802.11a/b/g

32 Mbps

Computers (Wi-Fi)

Release date

802.11 version

Maximum possible speed

2013–present

802.11ac

195 Mbps–585 Mbps

2011–2012

802.11n

180 Mbps–270 Mbps

2007–2010

802.11n

90 Mbps–180 Mbps

2006 or earlier

802.11a/b/g

32 Mbps

Computers (Ethernet or USB adapter to Ethernet)

This section describes the maximum expected speeds based on real-world conditions. The most important factors in determining wired connection (Ethernet) speeds are:

  • Is your computer capable of gigabit speeds? (True for most computers manufactured after 2009)
  • Does your computer have an Ethernet connector? (Most recent laptops don't have one; they require a USB to Ethernet adapter)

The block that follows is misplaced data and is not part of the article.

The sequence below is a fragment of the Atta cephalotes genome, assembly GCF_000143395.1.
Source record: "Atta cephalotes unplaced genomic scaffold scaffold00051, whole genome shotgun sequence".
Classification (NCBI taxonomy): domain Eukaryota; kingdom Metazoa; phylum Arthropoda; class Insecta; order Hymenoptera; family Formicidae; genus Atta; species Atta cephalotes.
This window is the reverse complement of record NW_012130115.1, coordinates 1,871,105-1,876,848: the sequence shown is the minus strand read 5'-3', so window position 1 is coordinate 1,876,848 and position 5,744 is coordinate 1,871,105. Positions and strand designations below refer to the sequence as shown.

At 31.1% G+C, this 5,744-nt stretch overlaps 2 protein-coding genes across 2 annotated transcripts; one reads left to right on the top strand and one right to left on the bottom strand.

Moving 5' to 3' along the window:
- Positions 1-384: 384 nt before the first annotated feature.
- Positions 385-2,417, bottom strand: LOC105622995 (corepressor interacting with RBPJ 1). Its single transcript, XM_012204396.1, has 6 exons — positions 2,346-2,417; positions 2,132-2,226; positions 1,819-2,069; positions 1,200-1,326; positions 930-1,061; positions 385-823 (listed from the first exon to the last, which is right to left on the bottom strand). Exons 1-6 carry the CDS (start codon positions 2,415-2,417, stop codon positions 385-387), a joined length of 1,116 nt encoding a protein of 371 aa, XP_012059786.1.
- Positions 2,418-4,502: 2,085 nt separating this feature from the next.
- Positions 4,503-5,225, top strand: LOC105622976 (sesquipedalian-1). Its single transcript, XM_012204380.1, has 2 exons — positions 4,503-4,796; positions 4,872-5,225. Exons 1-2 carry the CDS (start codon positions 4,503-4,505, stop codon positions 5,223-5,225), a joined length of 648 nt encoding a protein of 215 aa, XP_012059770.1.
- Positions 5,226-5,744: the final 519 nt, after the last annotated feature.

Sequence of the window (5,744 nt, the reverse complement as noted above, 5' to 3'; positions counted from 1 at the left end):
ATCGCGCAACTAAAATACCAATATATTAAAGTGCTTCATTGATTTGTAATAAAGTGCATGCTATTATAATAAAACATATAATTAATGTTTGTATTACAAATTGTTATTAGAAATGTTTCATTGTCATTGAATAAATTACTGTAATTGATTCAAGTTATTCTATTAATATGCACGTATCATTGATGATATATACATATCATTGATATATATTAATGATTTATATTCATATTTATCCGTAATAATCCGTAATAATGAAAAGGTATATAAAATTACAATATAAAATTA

• If your computer requires a USB to Ethernet adapter, is your computer capable of USB 3.0? (True for many computers made after 2013)

Release date

How is Ethernet connected?

Maximum possible speed

2010 or later

Ethernet connector

930 Mbps

2010–2014

USB 2.0 to Ethernet adapter

400 Mbps

2015 or later

USB 3.0 to Ethernet adapter

930 Mbps

2009 or earlier

Ethernet connector

100 Mbps

Why are my Wi-Fi speeds slower than my Wired connection speeds?

There are many variables that could impact your speed when connected to the Internet through a wireless network. For example, microwaves, static electricity, fluorescent lights, windows, wall type and thickness, the distance between the router and the connecting device, band and signal settings, multiple devices on the same channel, and several other factors can impact the speeds you receive when wirelessly connected to the Internet.